The rule obviously does not adress my question concerning the handling of stylized katakana spellings and official translations of artist names, so that's another problem still.
I think in the case of stylized foreign word spelling, using the aforementioned [メソロギヰ] as an example, we should just use the word that is actually being used, in this case 'Mythology' any other way just makes it silly.

And as for Yousei Teikoku saying their silly name is 'Das Feenreich' (which it is, in german) if they wanted to be known by that name, they should use that name. We should just use what is on the song, in the case of 妖精帝國 that is Yousei Teikoku. Unless of course, the artist kanji is specifically using furigana to denote their silly nonsensical reading in the first place.
posted
They actually use "Das Feenreich" in Japan as well, alongside the Japanese name (take a look at their official site).
While I agree that we should just stick with the tried-and-tested "Yousei Teikoku", we need to clarify the proposed rule of using official translations.
posted
Yousei Teikoku whyyy :cry:

I can't think of any other examples of 'official' group translations, which leaves us just with eccentric Yousei Teikoku to base this ruling on. Which really just makes it an edge case. I think official group translations should be disregarded except in the cases where the group is literally called only by that name. Basically just use whatever is listed on the song.

If anyone can pull more examples to better compile this rule that'd be great.
posted
Not exactly the same case, but related:
電気式華憐音楽集団 <- proper name
I really don't want to see Denkishikikarenongakushuudan as the romanized artist, and rather use the shortened Denkare which has been used by mappers so far.

Same singer as Yousei Teikoku btw, go figure :roll:
posted
Might have to just make it a case-by-case basis due to it not being anywhere near common, and not being totally black and white. With the addendum that if someone has mapped that artist before, you should use their example so the maps by said artist group correctly.
posted
The problem I see with Hepburn romanisation would be having to use "ō" in the non-unicode field. tangorin's style of romanisation avoids this and I believe it is actually closer to osu!'s style of romanisation than Hepburn, but I don't know what it's called.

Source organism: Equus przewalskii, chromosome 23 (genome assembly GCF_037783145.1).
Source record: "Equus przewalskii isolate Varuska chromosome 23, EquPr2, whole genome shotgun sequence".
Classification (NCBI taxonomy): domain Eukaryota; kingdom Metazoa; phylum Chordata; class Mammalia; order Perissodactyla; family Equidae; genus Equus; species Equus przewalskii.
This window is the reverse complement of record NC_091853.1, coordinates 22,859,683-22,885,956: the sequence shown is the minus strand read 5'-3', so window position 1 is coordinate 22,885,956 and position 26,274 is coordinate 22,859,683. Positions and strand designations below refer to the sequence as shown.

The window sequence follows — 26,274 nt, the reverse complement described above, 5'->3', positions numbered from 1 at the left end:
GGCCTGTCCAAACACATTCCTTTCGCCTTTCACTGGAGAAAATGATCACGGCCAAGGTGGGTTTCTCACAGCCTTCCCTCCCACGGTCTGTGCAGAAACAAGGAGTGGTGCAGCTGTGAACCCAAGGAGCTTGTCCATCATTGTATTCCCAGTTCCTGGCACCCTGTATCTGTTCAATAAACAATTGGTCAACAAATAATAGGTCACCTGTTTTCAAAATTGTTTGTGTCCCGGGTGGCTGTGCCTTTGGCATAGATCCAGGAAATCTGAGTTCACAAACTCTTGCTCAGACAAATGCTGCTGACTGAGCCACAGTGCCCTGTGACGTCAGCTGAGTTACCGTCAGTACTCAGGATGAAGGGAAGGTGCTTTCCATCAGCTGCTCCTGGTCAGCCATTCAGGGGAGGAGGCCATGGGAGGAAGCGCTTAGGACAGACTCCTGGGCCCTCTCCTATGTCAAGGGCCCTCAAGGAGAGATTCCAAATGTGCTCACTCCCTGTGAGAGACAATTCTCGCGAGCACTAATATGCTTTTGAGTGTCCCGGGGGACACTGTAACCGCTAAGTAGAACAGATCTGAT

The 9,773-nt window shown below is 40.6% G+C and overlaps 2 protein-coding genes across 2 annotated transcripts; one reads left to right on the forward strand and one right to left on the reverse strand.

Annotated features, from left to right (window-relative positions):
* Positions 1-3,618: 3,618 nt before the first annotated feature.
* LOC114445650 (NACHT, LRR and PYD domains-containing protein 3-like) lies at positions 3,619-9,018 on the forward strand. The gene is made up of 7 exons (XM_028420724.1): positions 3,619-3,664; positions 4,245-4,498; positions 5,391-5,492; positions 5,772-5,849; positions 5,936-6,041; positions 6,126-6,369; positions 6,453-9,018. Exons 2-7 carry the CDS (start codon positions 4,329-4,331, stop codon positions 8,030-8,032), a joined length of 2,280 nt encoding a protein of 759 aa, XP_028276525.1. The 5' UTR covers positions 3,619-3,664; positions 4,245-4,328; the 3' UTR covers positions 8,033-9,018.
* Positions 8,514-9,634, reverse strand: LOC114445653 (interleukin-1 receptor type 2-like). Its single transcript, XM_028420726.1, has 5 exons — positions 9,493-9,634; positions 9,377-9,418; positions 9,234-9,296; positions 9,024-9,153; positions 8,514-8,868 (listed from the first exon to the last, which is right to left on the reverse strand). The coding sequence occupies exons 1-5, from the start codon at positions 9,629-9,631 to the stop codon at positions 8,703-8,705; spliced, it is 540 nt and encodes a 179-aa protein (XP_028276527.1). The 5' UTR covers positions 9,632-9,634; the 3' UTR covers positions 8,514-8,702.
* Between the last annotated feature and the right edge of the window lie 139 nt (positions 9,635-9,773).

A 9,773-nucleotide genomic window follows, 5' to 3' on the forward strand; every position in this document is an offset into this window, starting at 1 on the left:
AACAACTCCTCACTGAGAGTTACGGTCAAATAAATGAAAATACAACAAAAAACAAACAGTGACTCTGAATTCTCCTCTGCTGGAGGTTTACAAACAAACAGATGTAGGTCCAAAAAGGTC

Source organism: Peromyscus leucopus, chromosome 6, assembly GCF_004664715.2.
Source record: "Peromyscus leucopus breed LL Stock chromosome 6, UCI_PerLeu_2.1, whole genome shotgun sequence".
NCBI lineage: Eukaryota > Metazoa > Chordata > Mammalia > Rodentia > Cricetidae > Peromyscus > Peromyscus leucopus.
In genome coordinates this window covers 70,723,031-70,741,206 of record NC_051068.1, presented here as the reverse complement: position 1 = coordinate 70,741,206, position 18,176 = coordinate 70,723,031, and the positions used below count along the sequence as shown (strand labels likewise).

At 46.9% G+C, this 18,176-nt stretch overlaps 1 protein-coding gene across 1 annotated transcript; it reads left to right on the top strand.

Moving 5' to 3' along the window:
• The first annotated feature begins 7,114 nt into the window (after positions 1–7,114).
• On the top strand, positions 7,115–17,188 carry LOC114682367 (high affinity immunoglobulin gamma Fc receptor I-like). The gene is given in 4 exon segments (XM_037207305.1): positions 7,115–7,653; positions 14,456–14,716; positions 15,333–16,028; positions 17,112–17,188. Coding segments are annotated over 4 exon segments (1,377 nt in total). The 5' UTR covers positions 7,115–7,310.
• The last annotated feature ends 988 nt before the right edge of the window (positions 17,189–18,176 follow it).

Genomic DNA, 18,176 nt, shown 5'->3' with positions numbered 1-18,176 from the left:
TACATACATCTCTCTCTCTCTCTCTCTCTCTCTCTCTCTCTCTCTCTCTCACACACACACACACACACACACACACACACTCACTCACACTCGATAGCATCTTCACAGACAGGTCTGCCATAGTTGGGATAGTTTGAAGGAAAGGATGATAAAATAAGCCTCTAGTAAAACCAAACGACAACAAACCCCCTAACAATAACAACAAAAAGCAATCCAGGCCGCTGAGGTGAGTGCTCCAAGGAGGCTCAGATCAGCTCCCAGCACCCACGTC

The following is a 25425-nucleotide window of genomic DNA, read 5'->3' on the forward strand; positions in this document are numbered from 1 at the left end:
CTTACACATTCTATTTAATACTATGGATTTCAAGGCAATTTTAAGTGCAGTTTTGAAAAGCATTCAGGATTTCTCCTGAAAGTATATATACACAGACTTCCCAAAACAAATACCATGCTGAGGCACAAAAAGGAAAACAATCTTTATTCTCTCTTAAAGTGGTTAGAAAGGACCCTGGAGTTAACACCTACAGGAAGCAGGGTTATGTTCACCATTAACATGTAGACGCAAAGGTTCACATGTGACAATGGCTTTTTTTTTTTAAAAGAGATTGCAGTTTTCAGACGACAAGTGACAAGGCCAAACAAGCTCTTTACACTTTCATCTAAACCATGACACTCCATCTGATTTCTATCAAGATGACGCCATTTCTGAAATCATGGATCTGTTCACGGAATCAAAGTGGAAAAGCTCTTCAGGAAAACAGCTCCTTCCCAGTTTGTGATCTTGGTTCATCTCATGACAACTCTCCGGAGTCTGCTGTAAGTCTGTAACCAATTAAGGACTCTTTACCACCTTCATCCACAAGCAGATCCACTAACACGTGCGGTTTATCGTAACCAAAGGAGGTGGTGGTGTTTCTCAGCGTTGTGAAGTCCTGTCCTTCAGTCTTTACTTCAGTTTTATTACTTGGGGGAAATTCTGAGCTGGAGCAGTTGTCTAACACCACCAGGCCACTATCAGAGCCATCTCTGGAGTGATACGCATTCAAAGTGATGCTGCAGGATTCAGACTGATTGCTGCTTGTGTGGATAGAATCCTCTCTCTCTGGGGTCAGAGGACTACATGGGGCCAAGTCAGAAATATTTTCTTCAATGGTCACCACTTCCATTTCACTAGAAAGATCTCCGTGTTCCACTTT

In a more specific example of HujuniseikouyuuP, I believe there is reason to start romanising it as FujuniseikouyuuP instead. However, this would imply ふじゅに (fujuni) as opposed to ふじゅんい (fujun'i), so there is still the question of we should use apostrophes in these situations, like with ren'ai. Then there's capitalisation. Is it wrong to use FujunIseiKouyuuP to denote the separate parts of the name? And capitalisation issues carry over to many other cases.
posted

SapphireGhost wrote:

The problem I see with Hepburn romanisation would be having to use "ō" in the non-unicode field. tangorin's style of romanisation avoids this and I believe it is actually closer to osu!'s style of romanisation than Hepburn, but I don't know what it's called.

In a more specific example of HujuniseikouyuuP, I believe there is reason to start romanising it as FujuniseikouyuuP instead. However, this would imply ふじゅに (fujuni) as opposed to ふじゅんい (fujun'i), so there is still the question of we should use apostrophes in these situations, like with ren'ai. Then there's capitalisation. Is it wrong to use FujunIseiKouyuuP to denote the separate parts of the name? And capitalization issues carry over to many other cases.
Using ō causes all kinds of problems, like confusing oo and ou, nevermind the fact that osu's systems don't like it. Long and extended vowels should always be written out.

For FujuniseikouyuuP, I believe it got romanized into Hu just because typing 'hu' into the IME puts out ふ [fu] as there is no 'hu'. 不純異性交遊 is read FU.

As for apostrophes. This comes down to personal preference I guess? I mean I see nothing wrong with using them, and they serve an actual purpose, but they aren't entirely vital to reading or transliterating. I guess in the Example Fujun'iseikouyuuP I would vote in favor of using them, as it helps break up very long names. On intercapping long names; I've never actually seen anyone do that. I wouldn't be opposed to it, but like I said I've never seen anyone use intercaps in romanization.
posted
Chinese, Japanese and Korean titles must be romanised and not translated unless a translated title is officially provided. Foreign words in titles should be romanised to the original language instead.
changed to:

Metadata originally from a non-Latin alphabet language must be romanized using an accepted system deemed as standard for that language (such as Hepburn for Japanese). In cases where the exact system to use for romanization is uncertain, existing ranked maps with similar metadata in the same language may be used as an example.
Thoughts?
posted
A bit complicated expressed. I needed to read this like 5 times to get what it says. And I wonder if the 2nd part is really required?
Also it doesnt include the katakana -> non-japananese cases like "Higurashi Moratorium".
show more
Please sign in to reply.